BERKELEY, Calif., Dec. 31, 2012 (GLOBE NEWSWIRE) -- XOMA Corporation (Nasdaq:XOMA), a leader in the discovery and development of therapeutic antibodies, today announced it has selected active non-infectious anterior scleritis, which is the inflammation of the sclera (the fibrous white membrane surrounding the eyeball excluding the cornea), as the third indication in XOMA's gevokizumab proof-of-concept program. The Company is working with the National Eye Institute ("NEI"), one of the U.S. National Institutes of Health, on designing the protocol for this study.
"Both non-infectious scleritis and non-infectious uveitis have been associated with interleukin-1 beta. As we narrowed our potential therapeutic targets for inclusion in our POC program, we felt there was a strong rationale to conduct one of the studies in a second ocular indication, particularly one that is treated by the same physician specialist as the NIU patient population," stated Paul Rubin, Senior Vice President of Research and Development and Chief Medical Officer of XOMA.
About Gevokizumab and Interleukin-1 Inhibition
Gevokizumab (XOMA 052) is a potent monoclonal antibody with the potential to treat patients with a wide variety of inflammatory and other diseases. Gevokizumab binds strongly to interleukin-1 beta (IL-1 beta), a pro-inflammatory cytokine that has been shown to be involved in non-infectious uveitis, including Behçet's uveitis, cardiovascular disease, and other auto-inflammatory diseases. By binding to IL-1 beta, gevokizumab inhibits the activation of the IL-1 receptor, thereby modulating the cellular signaling events that produce inflammation.
Gevokizumab has been studied in nearly 500 patients, with approximately 300 patients on treatment for six months, and has been shown to be well-tolerated. As previously reported, in a proof-of-concept Phase 2 trial of gevokizumab in Behçet's uveitis, all seven patients displayed rapid reduction of intraocular inflammation and improvement in visual acuity or other ophthalmic measures after a single treatment and following discontinuation of immunosuppressive drugs such as cyclosporine and/or azathioprine. Five of the patients were retreated with gevokizumab due to a recurring uveitis exacerbation and all responded again to treatment.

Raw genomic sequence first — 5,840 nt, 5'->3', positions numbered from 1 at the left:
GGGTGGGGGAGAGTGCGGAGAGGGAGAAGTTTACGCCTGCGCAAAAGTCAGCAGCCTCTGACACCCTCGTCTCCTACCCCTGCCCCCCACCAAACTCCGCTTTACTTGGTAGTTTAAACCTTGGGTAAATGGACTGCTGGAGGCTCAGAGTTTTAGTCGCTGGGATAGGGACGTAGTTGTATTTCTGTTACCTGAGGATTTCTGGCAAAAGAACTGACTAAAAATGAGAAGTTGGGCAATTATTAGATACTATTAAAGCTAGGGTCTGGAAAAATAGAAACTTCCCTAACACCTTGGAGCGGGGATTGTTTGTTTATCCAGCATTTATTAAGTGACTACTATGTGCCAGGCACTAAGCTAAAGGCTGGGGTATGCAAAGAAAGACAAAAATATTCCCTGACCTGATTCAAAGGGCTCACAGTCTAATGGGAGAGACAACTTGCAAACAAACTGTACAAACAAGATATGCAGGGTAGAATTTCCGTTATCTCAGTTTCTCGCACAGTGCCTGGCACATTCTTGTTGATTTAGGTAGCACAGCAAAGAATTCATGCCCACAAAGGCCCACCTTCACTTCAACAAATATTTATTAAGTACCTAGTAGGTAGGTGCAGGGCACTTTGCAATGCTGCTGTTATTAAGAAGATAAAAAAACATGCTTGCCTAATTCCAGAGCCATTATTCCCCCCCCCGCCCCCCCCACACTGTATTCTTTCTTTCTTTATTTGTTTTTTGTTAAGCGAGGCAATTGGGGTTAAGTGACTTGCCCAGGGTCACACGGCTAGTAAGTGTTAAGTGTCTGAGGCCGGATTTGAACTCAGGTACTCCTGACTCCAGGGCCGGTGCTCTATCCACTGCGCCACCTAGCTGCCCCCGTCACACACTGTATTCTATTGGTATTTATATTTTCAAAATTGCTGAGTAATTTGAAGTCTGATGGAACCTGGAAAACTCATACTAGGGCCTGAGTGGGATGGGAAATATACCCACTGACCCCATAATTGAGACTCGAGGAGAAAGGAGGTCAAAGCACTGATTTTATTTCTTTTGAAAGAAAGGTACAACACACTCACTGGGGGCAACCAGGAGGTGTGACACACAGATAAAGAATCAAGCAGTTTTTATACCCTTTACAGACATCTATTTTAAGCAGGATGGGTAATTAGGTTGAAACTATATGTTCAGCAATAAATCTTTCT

Scleritis involves inflammation and swelling of the scleral and episcleral tissues, the fibrous white membrane that surrounds the eyeball excluding the cornea. Scleritis is classified as anterior or posterior and is subdivided further into diffuse, nodular and necrotizing scleritis with or without inflammation (scleromalacia perforans). Anterior scleritis is the most common form (80-85%) with the diffuse and nodular variants occurring almost equally, and it disproportionately impacts women between the ages of 40 and 60 who may have an underlying systemic inflammatory condition. Scleritis is associated with severe pain and it can lead to ocular complications including keratitis, uveitis, and glaucoma, and if left untreated it may cause vision loss.
About XOMA Corporation
XOMA combines a portfolio of innovative therapeutic antibodies, both in late-stage clinical development and in preclinical research, with its recently launched commercial operations. XOMA focuses its antibody research and development on allosteric modulation, which offers opportunities for new classes of therapeutic antibodies to treat a wide range of human diseases. XOMA is developing its lead product gevokizumab (IL-1 beta modulating antibody) with Les Laboratoires Servier (Servier) through a global Phase 3 program in non-infectious uveitis and ongoing proof-of-concept studies in other IL-1-mediated diseases. XOMA's scientific research also produced the XMet program, which consists of three classes of preclinical antibodies, including Selective Insulin Receptor Modulators (SIRMs) that could have a major effect on the treatment of diabetes.
More detailed information can be found at www.xoma.com.
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Certain statements contained in this press release including, but not limited to, statements related to anticipated timing of initiation and successful completion XOMA's proof-of-concept program and clinical trials and the potential impact of allosteric modulation on the treatment of human diseases, or that otherwise relate to future periods are forward-looking statements within the meaning of Section 27A of the Securities Act of 1933 and Section 21E of the Securities Exchange Act of 1934. These statements are based on assumptions that may not prove accurate, and actual results could differ materially from those anticipated due to certain risks inherent in the biotechnology industry and for companies engaged in the development of new products in a regulated market. Potential risks to XOMA meeting these expectations are described in more detail in XOMA's most recent filing on Form 10-K and in other SEC filings. Consider such risks carefully when considering XOMA's prospects. Any forward-looking statement in this press release represents XOMA's views only as of the date of this press release and should not be relied upon as representing its views as of any subsequent date. XOMA disclaims any obligation to update any forward-looking statement, except as required by applicable law.
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